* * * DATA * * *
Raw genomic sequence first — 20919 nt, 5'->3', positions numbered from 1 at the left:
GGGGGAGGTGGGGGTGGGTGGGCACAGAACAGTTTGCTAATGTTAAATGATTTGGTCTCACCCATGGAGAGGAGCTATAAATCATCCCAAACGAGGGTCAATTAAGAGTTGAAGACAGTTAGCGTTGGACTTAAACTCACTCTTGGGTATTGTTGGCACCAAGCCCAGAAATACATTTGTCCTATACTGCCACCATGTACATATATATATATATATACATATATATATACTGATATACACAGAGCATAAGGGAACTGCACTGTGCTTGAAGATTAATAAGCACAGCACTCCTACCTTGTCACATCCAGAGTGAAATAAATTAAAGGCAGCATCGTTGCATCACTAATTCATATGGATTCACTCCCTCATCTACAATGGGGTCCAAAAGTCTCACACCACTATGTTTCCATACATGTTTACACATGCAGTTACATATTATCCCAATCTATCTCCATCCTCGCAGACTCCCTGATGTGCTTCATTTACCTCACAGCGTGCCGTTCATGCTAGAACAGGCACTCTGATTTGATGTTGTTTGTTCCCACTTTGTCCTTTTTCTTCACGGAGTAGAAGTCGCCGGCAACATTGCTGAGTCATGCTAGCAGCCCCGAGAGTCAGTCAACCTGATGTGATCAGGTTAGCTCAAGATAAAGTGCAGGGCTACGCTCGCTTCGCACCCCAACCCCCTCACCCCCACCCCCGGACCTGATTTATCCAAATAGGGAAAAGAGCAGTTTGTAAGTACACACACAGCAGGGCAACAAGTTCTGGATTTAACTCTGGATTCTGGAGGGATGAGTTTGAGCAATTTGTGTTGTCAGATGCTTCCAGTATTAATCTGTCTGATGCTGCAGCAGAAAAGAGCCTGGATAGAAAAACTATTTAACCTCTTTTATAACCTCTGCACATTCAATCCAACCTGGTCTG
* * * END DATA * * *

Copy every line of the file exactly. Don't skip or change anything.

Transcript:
Raw genomic sequence first — 20919 nt, 5'->3', positions numbered from 1 at the left:
GGGGGAGGTGGGGGTGGGTGGGCACAGAACAGTTTGCTAATGTTAAATGATTTGGTCTCACCCATGGAGAGGAGCTATAAATCATCCCAAACGAGGGTCAATTAAGAGTTGAAGACAGTTAGCGTTGGACTTAAACTCACTCTTGGGTATTGTTGGCACCAAGCCCAGAAATACATTTGTCCTATACTGCCACCATGTACATATATATATATATATACATATATATATACTGATATACACAGAGCATAAGGGAACTGCACTGTGCTTGAAGATTAATAAGCACAGCACTCCTACCTTGTCACATCCAGAGTGAAATAAATTAAAGGCAGCATCGTTGCATCACTAATTCATATGGATTCACTCCCTCATCTACAATGGGGTCCAAAAGTCTCACACCACTATGTTTCCATACATGTTTACACATGCAGTTACATATTATCCCAATCTATCTCCATCCTCGCAGACTCCCTGATGTGCTTCATTTACCTCACAGCGTGCCGTTCATGCTAGAACAGGCACTCTGATTTGATGTTGTTTGTTCCCACTTTGTCCTTTTTCTTCACGGAGTAGAAGTCGCCGGCAACATTGCTGAGTCATGCTAGCAGCCCCGAGAGTCAGTCAACCTGATGTGATCAGGTTAGCTCAAGATAAAGTGCAGGGCTACGCTCGCTTCGCACCCCAACCCCCTCACCCCCACCCCCGGACCTGATTTATCCAAATAGGGAAAAGAGCAGTTTGTAAGTACACACACAGCAGGGCAACAAGTTCTGGATTTAACTCTGGATTCTGGAGGGATGAGTTTGAGCAATTTGTGTTGTCAGATGCTTCCAGTATTAATCTGTCTGATGCTGCAGCAGAAAAGAGCCTGGATAGAAAAACTATTTAACCTCTTTTATAACCTCTGCACATTCAATCCAACCTGGTCTG